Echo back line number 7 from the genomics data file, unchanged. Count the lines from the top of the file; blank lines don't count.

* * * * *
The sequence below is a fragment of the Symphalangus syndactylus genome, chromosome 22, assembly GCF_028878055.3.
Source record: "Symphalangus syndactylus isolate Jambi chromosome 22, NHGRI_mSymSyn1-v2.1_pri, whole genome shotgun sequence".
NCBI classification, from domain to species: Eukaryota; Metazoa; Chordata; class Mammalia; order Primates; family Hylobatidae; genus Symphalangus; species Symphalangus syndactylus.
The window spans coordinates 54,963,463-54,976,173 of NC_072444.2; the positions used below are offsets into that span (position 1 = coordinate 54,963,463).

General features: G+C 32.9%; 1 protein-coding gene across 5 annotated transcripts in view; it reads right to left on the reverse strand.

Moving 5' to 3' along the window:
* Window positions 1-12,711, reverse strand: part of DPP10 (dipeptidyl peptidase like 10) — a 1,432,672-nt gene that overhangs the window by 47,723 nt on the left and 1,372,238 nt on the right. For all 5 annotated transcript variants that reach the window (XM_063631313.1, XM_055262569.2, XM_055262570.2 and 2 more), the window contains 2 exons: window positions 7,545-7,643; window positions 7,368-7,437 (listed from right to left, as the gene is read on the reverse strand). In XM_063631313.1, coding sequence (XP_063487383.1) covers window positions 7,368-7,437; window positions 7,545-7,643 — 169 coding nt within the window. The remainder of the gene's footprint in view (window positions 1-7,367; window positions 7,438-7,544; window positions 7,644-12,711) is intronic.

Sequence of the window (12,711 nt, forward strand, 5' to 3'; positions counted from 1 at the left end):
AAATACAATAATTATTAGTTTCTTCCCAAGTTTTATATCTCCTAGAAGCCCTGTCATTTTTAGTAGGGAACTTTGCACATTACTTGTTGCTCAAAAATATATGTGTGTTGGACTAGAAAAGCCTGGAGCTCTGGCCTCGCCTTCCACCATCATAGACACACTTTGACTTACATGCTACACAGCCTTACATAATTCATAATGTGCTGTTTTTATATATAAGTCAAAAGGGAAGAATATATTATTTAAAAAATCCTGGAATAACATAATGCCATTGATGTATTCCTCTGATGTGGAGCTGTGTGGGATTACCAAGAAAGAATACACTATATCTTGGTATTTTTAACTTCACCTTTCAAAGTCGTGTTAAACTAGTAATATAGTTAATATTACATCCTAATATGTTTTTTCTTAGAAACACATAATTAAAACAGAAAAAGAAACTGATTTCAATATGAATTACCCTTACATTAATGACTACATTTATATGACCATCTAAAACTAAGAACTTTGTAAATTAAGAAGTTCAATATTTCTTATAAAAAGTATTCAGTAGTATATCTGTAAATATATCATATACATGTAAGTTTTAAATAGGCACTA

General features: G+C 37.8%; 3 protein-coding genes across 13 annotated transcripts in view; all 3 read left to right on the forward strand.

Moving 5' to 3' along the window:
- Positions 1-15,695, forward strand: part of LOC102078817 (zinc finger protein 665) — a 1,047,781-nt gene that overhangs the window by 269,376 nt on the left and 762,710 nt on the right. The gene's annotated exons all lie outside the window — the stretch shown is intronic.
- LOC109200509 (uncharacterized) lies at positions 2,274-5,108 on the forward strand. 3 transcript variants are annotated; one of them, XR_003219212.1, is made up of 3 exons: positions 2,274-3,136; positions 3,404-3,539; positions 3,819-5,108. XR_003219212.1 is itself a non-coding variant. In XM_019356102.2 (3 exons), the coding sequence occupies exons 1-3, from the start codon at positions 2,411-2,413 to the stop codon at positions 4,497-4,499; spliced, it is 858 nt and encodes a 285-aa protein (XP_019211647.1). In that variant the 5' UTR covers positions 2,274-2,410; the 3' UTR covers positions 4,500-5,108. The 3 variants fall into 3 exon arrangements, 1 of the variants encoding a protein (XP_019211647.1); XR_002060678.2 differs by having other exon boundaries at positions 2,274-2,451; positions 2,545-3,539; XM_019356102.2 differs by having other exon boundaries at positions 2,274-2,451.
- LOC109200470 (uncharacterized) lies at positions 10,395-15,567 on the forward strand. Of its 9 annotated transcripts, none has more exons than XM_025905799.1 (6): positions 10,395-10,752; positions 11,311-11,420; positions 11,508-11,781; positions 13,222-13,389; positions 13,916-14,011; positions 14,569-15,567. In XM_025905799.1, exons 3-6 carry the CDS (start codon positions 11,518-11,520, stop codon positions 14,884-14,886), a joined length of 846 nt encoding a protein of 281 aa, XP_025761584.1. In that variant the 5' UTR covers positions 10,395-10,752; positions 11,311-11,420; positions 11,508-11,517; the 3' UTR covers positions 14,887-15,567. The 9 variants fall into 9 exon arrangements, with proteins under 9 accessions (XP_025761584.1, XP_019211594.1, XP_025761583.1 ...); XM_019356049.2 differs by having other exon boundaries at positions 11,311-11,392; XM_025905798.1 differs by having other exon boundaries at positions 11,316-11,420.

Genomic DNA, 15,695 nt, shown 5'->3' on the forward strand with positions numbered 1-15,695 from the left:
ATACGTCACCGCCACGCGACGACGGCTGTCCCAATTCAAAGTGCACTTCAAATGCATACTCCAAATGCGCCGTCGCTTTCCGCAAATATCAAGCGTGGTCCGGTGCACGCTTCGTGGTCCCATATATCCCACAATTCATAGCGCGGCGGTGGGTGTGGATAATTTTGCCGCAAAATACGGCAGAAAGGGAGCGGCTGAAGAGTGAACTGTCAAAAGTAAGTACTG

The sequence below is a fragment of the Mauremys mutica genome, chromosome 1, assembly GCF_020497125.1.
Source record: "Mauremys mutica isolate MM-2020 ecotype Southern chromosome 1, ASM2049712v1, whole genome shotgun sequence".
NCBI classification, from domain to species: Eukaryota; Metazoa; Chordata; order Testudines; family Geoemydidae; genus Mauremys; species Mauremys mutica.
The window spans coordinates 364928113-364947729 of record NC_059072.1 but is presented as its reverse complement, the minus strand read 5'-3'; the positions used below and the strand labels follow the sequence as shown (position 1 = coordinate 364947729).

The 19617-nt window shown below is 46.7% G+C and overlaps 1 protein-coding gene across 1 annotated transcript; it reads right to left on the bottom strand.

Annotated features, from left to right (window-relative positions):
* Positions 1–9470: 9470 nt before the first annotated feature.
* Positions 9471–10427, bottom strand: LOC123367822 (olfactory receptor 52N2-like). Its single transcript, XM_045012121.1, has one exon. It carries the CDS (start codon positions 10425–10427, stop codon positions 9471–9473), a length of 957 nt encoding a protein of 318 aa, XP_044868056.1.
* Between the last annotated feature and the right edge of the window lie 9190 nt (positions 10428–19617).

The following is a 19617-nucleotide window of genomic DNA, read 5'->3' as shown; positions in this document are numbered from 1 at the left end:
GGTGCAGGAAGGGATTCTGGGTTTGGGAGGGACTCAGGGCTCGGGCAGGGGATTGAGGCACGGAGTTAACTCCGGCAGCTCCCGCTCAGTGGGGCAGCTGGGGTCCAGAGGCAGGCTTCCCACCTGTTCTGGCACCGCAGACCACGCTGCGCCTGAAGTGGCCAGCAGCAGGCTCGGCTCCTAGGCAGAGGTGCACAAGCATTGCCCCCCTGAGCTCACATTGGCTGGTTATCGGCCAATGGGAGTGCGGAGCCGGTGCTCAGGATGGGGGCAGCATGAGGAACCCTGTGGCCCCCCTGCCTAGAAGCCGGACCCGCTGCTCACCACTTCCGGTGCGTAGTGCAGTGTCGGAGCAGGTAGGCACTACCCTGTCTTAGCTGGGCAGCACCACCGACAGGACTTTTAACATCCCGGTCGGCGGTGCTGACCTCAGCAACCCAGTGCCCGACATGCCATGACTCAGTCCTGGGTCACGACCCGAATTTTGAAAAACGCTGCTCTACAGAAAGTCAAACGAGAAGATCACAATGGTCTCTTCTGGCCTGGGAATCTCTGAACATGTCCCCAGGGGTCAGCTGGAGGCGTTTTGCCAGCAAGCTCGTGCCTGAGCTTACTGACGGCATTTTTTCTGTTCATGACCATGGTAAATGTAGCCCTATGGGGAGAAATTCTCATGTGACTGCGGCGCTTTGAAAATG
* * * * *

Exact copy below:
* Window positions 1-12,711, reverse strand: part of DPP10 (dipeptidyl peptidase like 10) — a 1,432,672-nt gene that overhangs the window by 47,723 nt on the left and 1,372,238 nt on the right. For all 5 annotated transcript variants that reach the window (XM_063631313.1, XM_055262569.2, XM_055262570.2 and 2 more), the window contains 2 exons: window positions 7,545-7,643; window positions 7,368-7,437 (listed from right to left, as the gene is read on the reverse strand). In XM_063631313.1, coding sequence (XP_063487383.1) covers window positions 7,368-7,437; window positions 7,545-7,643 — 169 coding nt within the window. The remainder of the gene's footprint in view (window positions 1-7,367; window positions 7,438-7,544; window positions 7,644-12,711) is intronic.